FDA, FTC Asked To Stop Coca-Cola, Pepsi From Falsely Advertising Unhealthy “Diet” Soda

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How is it that a product that can make people gain weight is allowed to be labeled as “diet”? Doesn’t that word imply that it aids in shedding pounds and is something that those hoping to lose or maintain weight should gravitate towards?

Coca-Cola Co. and PepsiCo Inc.’s advertising and overall branding of some sodas as “diet” is misleading, so much so that the advocacy group U.S. Right to Know is asking the Federal Trade Commission (FTC) and the Food and Drug Administration (FDA) to investigate the companies for false advertising. The group says that the use of the word “diet” is a misnomer because the artificial sweeteners that are used in their diet products have been found to cause weight gain rather than weight loss. Diet Coke is sweetened with aspartame, while Diet Pepsi uses aspartame and acesulfame potassium to sweeten its soda.

Evidence that artificial sweetener causes weight gain

In fact, experts at Purdue University found that subjects given zero-calorie saccharin ate significantly more calories, put on more fat and gained more weight than those who consumed foods sweetened with glucose, a simple sugar similar to common table sugar. Additionally, they determined that trying to make up for the weight gain by cutting back on the saccharin later didn’t greatly impact their ability to easily get their weight back on track.

“The data clearly indicate that consuming a food sweetened with no-calorie saccharin can lead to greater body-weight gain and adiposity than would consuming the same food sweetened with a higher-calorie sugar,” the researchers noted.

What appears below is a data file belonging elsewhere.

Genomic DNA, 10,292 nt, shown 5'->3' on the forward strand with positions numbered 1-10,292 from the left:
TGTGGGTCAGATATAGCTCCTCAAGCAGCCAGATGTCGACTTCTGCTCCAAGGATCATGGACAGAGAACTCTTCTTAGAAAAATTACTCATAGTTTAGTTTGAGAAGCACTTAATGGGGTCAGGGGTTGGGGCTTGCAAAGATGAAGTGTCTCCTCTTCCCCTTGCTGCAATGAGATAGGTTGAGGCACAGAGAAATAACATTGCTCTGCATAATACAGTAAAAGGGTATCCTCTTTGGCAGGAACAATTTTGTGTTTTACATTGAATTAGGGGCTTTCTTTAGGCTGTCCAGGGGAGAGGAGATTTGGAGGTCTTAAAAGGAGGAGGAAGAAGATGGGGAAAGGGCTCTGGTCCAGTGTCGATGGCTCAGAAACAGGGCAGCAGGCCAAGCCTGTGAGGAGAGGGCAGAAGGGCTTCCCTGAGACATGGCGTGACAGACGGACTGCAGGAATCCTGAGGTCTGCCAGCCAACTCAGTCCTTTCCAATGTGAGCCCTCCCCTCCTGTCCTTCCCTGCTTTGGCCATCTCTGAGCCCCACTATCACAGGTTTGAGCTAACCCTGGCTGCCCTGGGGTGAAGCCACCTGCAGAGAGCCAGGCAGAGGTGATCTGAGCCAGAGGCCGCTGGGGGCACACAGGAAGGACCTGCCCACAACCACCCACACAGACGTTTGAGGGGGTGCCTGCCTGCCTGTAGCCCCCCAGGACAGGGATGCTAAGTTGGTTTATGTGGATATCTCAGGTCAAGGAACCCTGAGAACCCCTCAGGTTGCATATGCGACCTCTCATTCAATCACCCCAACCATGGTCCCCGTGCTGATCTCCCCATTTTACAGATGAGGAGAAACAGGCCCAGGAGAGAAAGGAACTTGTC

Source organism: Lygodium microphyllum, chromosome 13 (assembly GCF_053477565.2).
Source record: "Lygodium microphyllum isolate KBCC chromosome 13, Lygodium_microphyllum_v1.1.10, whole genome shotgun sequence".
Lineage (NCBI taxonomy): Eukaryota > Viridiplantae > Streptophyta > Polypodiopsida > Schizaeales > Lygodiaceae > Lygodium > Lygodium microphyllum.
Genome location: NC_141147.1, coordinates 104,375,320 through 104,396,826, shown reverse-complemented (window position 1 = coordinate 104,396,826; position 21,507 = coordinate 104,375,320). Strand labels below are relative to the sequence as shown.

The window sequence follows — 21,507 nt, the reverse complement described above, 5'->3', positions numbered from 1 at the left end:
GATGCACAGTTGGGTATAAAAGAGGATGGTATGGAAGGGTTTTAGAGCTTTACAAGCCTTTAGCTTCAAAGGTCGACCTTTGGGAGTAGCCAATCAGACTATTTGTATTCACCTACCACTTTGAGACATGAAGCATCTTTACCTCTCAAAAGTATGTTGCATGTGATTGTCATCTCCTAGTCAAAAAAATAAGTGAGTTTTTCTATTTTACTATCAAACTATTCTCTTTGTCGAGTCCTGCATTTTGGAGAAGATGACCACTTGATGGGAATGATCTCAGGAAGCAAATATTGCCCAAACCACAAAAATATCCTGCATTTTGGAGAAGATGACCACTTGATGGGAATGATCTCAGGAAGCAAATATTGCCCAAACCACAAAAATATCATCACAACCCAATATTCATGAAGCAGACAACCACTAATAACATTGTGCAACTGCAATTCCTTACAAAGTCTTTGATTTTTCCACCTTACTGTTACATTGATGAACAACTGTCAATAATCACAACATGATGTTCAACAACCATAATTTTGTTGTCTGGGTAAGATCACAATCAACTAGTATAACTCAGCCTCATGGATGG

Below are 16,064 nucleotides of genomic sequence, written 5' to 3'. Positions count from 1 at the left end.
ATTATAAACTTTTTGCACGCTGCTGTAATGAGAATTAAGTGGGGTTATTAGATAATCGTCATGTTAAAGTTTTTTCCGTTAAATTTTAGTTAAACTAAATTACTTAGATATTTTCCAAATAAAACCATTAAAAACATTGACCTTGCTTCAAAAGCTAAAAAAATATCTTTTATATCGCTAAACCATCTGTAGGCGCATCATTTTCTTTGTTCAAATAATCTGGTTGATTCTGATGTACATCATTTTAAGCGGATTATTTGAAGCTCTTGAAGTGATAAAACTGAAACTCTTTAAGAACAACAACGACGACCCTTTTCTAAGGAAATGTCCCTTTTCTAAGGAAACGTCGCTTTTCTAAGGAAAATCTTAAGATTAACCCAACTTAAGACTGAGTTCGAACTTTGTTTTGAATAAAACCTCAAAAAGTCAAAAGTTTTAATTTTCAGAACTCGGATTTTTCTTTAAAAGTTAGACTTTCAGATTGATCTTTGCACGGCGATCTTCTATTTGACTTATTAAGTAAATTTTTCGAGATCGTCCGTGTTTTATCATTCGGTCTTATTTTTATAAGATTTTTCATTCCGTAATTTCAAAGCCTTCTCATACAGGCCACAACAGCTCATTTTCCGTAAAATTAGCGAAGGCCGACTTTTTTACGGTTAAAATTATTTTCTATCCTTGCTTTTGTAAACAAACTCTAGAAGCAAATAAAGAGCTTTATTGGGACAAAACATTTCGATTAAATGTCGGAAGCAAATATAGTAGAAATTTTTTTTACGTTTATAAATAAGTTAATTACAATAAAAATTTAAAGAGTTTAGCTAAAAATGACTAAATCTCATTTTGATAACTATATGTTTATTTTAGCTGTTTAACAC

The researchers theorize that this occurs because artificial sweeteners impede a person’s ability to regulate food and drink intake; the sweet taste essentially disrupts the system’s ability to resist high-calorie foods, making individuals more prone to ingesting items that cause them to gain weight.

Other studies, such as those published everywhere from the Yale Journal of Biology and Medicine to the journal Nature, have made similar indications.

For example, information from the journal Nature says that non-caloric artificial sweeteners (NAS) lead to weight gain. That journal states that “…consumption of commonly used NAS formulations drives the development of glucose intolerance through induction of compositional and functional
alterations to the intestinal microbiota…We identify NAS-altered microbial metabolic pathways that are linked to host susceptibility to metabolic disease, and demonstrate similar NAS-induced dysbiosis and glucose intolerance in healthy human subjects. Collectively, our results link NAS consumption, dysbiosis and metabolic abnormalities, thereby calling for a reassessment of massive NAS usage.”

“Lots of scientific evidence suggests that artificial sweeteners are linked to weight gain, not weight loss,” says Gary Ruskin, executive director of U.S. Right to Know. “So how can Diet Coke and Diet Pepsi be advertised as ‘diet’ products? Obviously, products labeled ‘diet’ shouldn’t cause weight gain.”

Weight gain aside, the use of artificial sweeteners has also been linked to a bevy of other health problems including the risk of premature birth, heart disease, diabetes and stroke. Even other sugars, such as brown, white or high-fructose corn syrup, contribute to health issues such as inflammation, autoimmune diseases, sleep disorders and anxiety. Add to this the fact that Americans ingest about 152 pounds of it annually, and it’s a huge cause for concern.

The best bet?

Avoid all unnecessary sugars like those found in all soft drinks (diet and otherwise), desserts, sweets and convenience foods. These foods are filled with large quantities of sugar that can put your health at risk.

If you do eat such sugars, do your best to drastically cut back on their use. Resist products with “diet” labels, and check ingredients to see if artificial sweeteners are used. Instead of desserts, choose foods that have natural sugars that are healthier for you, such as fruits and vegetables.

Sources for this article include:

usrtk.org

www.sciencedaily.com

www.ncbi.nlm.nih.gov

www.huffingtonpost.com

www.naturalnews.com

www.naturalnews.com



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